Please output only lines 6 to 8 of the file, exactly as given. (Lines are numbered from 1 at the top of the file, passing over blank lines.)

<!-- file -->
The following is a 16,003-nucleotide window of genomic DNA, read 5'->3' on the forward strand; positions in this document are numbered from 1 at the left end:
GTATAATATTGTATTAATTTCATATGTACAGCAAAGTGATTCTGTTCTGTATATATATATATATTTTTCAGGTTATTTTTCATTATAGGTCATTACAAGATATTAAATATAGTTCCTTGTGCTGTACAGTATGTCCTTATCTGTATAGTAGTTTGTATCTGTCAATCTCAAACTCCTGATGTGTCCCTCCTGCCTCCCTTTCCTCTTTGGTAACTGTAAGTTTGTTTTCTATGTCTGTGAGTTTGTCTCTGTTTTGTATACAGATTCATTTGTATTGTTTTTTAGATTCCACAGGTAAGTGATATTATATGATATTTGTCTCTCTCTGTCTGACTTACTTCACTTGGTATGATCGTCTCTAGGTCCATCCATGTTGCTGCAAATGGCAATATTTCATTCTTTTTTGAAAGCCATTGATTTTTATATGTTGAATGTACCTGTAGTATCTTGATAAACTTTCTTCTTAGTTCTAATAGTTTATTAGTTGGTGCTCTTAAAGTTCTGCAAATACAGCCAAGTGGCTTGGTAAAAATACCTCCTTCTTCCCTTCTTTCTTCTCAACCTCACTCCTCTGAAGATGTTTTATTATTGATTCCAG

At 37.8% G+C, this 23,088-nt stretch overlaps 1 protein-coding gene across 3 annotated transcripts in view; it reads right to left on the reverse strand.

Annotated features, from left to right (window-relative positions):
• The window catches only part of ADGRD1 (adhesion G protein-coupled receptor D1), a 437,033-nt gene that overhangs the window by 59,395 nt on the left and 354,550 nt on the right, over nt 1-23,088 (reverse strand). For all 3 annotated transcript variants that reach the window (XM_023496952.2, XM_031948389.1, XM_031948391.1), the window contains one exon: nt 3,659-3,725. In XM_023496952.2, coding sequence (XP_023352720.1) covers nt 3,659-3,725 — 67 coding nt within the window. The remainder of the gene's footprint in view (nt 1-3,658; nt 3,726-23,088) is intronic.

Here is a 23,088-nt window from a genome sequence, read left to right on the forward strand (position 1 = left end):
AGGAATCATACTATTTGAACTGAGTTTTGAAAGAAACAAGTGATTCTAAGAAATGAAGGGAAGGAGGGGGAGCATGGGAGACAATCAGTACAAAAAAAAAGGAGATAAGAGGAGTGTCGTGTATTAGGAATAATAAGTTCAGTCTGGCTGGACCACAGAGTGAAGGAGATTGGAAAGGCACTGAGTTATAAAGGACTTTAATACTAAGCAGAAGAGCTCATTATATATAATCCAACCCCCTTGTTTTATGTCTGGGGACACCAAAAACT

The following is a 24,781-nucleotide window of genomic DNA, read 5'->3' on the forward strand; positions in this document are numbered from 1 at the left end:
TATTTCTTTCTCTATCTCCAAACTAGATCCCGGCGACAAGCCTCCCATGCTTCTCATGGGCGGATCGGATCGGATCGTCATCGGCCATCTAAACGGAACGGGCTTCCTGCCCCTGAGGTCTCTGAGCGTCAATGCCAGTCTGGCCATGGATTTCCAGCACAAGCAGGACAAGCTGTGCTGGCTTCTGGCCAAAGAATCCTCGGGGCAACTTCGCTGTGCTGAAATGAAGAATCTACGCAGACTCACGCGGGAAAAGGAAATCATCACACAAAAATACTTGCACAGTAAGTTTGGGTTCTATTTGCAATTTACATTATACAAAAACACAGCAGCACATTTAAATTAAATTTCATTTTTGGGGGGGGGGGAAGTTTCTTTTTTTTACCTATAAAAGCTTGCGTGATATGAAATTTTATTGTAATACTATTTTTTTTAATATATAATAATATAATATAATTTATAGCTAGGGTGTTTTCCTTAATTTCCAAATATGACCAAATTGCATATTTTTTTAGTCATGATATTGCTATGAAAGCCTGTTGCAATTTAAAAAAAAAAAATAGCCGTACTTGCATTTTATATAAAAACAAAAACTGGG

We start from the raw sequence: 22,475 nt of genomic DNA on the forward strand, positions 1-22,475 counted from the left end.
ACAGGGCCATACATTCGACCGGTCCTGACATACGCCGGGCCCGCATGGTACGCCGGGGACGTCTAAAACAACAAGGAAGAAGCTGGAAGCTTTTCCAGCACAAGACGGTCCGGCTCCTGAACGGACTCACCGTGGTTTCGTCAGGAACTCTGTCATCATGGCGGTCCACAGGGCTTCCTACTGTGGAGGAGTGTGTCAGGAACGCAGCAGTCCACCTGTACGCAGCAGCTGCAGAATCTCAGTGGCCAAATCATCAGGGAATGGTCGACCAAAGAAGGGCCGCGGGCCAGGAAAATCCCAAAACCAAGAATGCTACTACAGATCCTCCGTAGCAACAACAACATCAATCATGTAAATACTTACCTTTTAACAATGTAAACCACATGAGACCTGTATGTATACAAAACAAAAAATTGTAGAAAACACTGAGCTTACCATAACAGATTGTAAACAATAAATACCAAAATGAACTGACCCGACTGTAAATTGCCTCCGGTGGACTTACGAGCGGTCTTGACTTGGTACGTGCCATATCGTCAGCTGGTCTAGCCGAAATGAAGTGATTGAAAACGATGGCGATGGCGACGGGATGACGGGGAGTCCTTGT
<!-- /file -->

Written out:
Here is a 23,088-nt window from a genome sequence, read left to right on the forward strand (position 1 = left end):
AGGAATCATACTATTTGAACTGAGTTTTGAAAGAAACAAGTGATTCTAAGAAATGAAGGGAAGGAGGGGGAGCATGGGAGACAATCAGTACAAAAAAAAAGGAGATAAGAGGAGTGTCGTGTATTAGGAATAATAAGTTCAGTCTGGCTGGACCACAGAGTGAAGGAGATTGGAAAGGCACTGAGTTATAAAGGACTTTAATACTAAGCAGAAGAGCTCATTATATATAATCCAACCCCCTTGTTTTATGTCTGGGGACACCAAAAACT

The following is a 24,781-nucleotide window of genomic DNA, read 5'->3' on the forward strand; positions in this document are numbered from 1 at the left end: